November 26, 2013
We would not recommend enforcement action to the United States Securities and Exchange Commission ("Commission") under Section 206(4) of the Investment Advisers Act of 1940 ("Advisers Act") and Rule 206(4)-3 thereunder if any investment adviser that is required to be registered pursuant to Section 203 of the Advisers Act pays to RBS Securities Inc. ("RBS Securities"), or any of RBS Securities' associated persons, as defined in Section 202(a)(17) of the Advisers Act, a cash solicitation fee, directly or indirectly, for the solicitation of advisory clients in accordance with Rule 206(4)-3, notwithstanding an injunctive order issued by the United States District Court for the District of Connecticut (the "Judgment") that otherwise would preclude such an investment adviser from paying such a fee, directly or indirectly, to RBS Securities.
Our position is based on the facts and representations in your letter dated November 25, 2013, particularly the representations of RBS Securities that:
This position applies only to the Judgment and not to any other basis for disqualification under Rule 206(4)-3 that may exist or arise with respect to RBS Securities.
Kieran G. Brown
 Rule 206(4)-3 prohibits any investment adviser that is required to be registered under the Advisers Act from paying a cash fee, directly or indirectly, to any solicitor with respect to solicitation activities if, among other things, the solicitor is subject to an order, judgment or decree that is described in Section 203(e)(4) of the Advisers Act.
 Securities and Exchange Commission v. RBS Securities Inc., Case No. 3:13-cv-01643-WWE (D. Conn.) (November 25, 2013).
 Section 9(a)(2) of the Investment Company Act of 1940 (the "Investment Company Act") provides, in pertinent part, that a person may not serve or act as, among other things, an investment adviser or depositor of any investment company registered under the Investment Company Act or a principal underwriter for any registered open-end investment company or registered unit investment trust if, among other things, that person, by reason of any misconduct, is permanently or temporarily enjoined from acting, among other things, as an underwriter, broker, dealer or investment adviser, or from engaging in or continuing any conduct or practice in connection with any such activity, or in connection with the purchase or sale of any security. Section 9(a)(3) extends the prohibition to any company any affiliated person of which is disqualified pursuant to Section 9(a)(2).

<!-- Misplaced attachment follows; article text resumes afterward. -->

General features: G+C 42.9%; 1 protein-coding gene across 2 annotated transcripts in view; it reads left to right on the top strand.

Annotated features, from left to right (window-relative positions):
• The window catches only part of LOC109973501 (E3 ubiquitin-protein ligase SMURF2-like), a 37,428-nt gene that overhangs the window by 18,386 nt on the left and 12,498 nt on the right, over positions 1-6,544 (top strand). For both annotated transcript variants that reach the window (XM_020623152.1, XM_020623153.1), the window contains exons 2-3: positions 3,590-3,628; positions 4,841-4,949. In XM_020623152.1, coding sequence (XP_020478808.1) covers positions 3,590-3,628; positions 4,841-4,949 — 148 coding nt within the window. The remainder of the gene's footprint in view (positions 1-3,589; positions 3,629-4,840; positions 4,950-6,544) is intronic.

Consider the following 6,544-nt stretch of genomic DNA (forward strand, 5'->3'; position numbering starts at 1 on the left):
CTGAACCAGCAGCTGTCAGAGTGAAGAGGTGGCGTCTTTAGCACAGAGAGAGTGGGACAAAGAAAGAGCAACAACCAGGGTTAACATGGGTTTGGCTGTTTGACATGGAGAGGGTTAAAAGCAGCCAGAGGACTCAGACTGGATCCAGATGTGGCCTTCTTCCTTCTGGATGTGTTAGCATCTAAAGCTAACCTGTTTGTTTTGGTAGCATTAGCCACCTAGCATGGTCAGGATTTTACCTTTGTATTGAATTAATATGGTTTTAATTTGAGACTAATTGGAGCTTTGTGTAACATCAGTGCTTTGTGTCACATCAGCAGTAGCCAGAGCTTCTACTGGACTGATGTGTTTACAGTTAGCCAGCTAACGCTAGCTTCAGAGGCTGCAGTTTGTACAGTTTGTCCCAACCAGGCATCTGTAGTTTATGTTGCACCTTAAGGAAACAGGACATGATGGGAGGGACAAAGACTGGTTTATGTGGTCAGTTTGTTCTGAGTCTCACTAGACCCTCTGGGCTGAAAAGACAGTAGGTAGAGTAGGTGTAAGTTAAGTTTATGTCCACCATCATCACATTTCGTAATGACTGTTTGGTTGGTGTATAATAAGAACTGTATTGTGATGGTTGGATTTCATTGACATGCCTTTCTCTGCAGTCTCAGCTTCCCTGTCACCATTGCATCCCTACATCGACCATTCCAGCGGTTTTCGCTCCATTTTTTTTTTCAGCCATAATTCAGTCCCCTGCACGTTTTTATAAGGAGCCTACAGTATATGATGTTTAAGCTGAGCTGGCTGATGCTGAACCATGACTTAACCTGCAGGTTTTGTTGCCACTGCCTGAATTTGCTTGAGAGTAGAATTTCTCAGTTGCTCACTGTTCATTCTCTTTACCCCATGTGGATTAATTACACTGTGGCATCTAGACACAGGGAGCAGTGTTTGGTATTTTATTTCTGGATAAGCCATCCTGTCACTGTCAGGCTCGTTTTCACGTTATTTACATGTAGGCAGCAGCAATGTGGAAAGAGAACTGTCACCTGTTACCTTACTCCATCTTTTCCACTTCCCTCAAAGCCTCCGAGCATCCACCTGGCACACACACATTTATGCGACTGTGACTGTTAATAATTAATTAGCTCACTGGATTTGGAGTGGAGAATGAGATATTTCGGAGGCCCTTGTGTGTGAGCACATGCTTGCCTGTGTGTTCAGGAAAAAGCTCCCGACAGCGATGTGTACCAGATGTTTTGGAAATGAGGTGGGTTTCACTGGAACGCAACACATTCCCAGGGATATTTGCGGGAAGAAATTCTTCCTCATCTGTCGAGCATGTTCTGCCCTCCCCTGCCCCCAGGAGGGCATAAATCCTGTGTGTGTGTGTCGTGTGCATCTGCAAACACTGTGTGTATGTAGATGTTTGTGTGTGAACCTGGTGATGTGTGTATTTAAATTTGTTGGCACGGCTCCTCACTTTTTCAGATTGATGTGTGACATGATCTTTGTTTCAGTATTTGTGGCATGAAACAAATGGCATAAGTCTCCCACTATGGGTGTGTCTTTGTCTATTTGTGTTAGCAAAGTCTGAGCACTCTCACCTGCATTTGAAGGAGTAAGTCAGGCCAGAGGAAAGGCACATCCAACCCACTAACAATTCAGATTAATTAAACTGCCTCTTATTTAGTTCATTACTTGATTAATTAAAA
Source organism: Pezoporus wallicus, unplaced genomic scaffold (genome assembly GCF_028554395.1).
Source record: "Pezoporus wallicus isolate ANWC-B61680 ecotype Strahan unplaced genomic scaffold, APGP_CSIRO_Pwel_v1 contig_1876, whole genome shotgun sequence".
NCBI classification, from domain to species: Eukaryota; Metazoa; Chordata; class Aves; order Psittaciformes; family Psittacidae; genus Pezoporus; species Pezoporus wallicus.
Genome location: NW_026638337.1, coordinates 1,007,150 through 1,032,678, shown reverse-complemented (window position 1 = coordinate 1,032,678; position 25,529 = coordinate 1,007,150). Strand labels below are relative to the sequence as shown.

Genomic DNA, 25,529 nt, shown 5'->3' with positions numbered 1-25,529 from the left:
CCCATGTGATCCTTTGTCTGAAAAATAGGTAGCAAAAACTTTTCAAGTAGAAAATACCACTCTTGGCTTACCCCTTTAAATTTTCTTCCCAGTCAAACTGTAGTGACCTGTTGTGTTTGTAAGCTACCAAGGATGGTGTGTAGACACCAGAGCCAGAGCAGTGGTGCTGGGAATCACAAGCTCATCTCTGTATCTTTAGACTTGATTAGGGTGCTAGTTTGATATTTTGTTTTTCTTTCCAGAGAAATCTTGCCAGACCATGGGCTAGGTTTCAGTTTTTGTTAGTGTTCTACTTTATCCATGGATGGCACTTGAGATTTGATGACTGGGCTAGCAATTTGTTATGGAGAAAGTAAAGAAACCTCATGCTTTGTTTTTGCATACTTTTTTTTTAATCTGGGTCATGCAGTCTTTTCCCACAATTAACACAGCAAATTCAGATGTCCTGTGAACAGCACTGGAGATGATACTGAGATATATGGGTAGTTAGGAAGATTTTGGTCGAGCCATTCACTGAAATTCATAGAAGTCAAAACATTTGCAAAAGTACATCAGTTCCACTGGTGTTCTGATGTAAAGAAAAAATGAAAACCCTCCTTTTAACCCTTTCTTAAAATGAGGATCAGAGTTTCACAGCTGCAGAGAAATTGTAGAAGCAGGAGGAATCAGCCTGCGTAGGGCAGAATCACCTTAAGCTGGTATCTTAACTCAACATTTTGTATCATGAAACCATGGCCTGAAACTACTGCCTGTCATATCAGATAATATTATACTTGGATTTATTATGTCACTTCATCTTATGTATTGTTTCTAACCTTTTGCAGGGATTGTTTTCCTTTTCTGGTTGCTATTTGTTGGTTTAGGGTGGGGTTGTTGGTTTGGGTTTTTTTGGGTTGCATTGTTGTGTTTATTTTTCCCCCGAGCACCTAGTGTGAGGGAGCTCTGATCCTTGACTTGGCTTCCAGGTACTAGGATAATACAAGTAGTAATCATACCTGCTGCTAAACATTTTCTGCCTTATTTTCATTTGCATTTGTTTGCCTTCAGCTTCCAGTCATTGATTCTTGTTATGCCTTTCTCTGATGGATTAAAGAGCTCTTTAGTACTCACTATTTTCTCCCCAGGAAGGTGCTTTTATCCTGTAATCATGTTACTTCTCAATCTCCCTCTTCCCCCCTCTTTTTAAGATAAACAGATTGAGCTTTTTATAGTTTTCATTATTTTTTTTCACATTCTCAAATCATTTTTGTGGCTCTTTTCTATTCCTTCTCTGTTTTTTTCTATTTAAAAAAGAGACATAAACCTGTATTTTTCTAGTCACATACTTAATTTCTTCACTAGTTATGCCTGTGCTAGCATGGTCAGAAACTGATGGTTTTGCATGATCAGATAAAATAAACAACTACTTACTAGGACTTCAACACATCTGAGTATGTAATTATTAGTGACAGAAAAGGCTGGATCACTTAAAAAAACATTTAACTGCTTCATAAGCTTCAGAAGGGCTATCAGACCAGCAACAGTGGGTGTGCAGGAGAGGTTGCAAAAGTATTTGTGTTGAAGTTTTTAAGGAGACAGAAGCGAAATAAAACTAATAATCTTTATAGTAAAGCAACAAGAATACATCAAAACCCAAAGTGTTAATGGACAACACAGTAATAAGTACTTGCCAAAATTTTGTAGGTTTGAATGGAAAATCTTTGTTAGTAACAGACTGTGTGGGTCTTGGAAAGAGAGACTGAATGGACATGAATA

The entry of the Judgment, absent the issuance of an order by the Commission pursuant to Section 9(c) of the Investment Company Act that exempts RBS Securities from the provisions of Section 9(a) of the Investment Company Act, would effectively prohibit RBS Securities and companies of which it is an affiliated person from acting in any of the capacities set forth in Section 9(a) of the Investment Company Act. You state that, pursuant to Section 9(c) of the Investment Company Act, RBS Securities and certain affiliated persons, on behalf of themselves and future affiliated persons, submitted an application to the Commission requesting (i) an order of temporary exemption from Section 9(a) of the Investment Company Act and (ii) a permanent order exempting such persons from the provisions of Section 9(a) of the Investment Company Act.
On November 25, 2013, the Commission issued an order granting the RBS Securities and certain affiliated persons a temporary exemption from Section 9(a) of the Investment Company Act pursuant to Section 9(c) of the Investment Company Act, with respect to the Judgment, until the date the Commission takes final action on the application for a permanent order. In re RBS Securities Inc.; SEC Rel. No. IC-30808 (November 25, 2013). Therefore, RBS Securities and such affiliated persons are not currently barred or suspended from acting in any capacity specified in Section 9(a) of the Investment Company Act as a result of the Judgment.